The European Union's Common Fisheries Policy (CFP) will be judged by what happens to bluefin tuna. The CFP's credibility will be badly damaged if the silvery-grey fish disappears from the waters of the Atlantic and Mediterranean.
Scientists fear that bluefin tuna, having been overfished for decades, is at risk of disappearing for good. “Collapse could be a real possibility in the foreseeable future,” said a report last year by scientists for the International Commission for the Conservation of Atlantic Tunas, the international body that manages the fish. The only thing protecting the fish in European waters is the EU's inspection and control regime, the teams of EU inspectors who check that fishing fleets are sticking to their quotas. The missions are more active than ever before, but not everyone thinks that they are enough to stave off collapse.
During this year's three-month mission (mid-April to mid-June) officials carried out more than 600 inspections and found 96 infringements of the rules. EU ships and planes patrolled the seas from the eastern Mediterranean as far west as the Azores.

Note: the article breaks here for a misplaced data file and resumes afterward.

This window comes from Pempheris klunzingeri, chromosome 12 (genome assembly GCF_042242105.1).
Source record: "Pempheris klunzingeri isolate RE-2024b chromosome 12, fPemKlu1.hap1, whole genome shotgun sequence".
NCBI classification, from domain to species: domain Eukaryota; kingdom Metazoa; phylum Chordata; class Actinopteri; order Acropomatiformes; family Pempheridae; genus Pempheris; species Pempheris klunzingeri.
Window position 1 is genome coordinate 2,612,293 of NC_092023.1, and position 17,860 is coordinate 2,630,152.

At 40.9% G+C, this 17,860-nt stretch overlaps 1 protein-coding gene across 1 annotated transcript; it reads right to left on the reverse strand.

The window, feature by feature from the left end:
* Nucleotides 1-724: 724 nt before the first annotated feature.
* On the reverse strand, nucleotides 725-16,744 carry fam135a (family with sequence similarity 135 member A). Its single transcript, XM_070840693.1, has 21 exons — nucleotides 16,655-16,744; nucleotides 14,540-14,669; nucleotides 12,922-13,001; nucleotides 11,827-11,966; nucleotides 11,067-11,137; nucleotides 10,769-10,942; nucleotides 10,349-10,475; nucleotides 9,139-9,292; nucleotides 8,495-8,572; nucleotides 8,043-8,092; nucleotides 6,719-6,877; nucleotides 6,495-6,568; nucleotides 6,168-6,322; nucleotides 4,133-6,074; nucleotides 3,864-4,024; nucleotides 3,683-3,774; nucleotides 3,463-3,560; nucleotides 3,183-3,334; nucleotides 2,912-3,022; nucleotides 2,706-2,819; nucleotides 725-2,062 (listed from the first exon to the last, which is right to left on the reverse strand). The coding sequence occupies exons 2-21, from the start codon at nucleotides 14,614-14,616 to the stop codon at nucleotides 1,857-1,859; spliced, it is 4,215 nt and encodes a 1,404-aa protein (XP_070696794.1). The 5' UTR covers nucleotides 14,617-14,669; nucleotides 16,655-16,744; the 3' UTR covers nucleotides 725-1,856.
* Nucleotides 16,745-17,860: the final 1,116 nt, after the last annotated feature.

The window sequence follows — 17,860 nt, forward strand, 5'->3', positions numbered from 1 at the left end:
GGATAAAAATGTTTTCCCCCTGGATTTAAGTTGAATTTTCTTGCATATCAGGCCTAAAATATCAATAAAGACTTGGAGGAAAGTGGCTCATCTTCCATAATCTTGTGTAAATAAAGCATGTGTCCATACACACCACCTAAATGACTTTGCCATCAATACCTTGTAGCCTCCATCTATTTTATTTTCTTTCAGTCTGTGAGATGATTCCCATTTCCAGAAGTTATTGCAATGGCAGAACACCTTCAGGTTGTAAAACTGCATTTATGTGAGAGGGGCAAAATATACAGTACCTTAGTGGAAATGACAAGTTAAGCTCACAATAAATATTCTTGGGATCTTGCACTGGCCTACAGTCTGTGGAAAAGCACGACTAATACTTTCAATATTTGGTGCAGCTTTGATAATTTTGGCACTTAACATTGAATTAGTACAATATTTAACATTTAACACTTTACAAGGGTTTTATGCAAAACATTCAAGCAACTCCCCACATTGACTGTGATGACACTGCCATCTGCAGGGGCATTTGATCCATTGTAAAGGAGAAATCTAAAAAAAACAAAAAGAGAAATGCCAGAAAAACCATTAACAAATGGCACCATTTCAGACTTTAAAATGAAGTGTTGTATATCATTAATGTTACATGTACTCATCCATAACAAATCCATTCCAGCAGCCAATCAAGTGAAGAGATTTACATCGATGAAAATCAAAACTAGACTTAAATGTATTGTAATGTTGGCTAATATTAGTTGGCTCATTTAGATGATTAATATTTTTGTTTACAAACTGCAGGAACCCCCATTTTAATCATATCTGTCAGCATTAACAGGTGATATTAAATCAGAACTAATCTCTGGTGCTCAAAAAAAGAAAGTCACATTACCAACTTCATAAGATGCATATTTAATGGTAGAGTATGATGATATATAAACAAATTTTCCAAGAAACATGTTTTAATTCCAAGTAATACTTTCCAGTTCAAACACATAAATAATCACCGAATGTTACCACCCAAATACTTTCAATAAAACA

The mission was organised by the Community Fisheries Control Agency, an EU body created in 2005 to boost the EU's hitherto poor performance in enforcing its own fishing rules. The CFCA does not have its own inspectors, but co-ordinates teams from different EU countries. Seven countries are involved in the bluefin tuna mission: Cyprus, France, Greece, Italy, Malta, Portugal and Spain. The CFCA will present its report in the autumn.
In a statement earlier this month, a spokesperson said that it was too early to reach final conclusions, but that “implementation had been very successful in terms of co-operation between national services” and that “operations have been more effective than last year”. Inspections were more effective because of training of inspectors, the statement continued. Although the industry “did more...to comply with the rules”, the “number of apparent infringements discovered increased”, which the CFCA attributes to more effective inspections rather than an increase in fishermen bending the rules.
Gilberto Ferrari, director of Federcoopesca, an association representing the Italian fishing industry, said that controls had been “very hard” this year. He is worried that next year could bring an even tougher regime with an EU inspector on board every boat.
For Gemma Parkes, in the Rome office of the conservation organisation WWF, it is too early to judge how effective the EU mission has been. But she said “we know that the stocks are in dire straits and we know they are collapsing in real time as we speak”.
Earlier this year, WWF warned that breeding stocks could be wiped out by 2012 if the current pace of fishing goes unchecked. For conservationists, the time for quotas has passed; nothing less than a full moratorium on fishing in the Mediterranean can save the stocks now.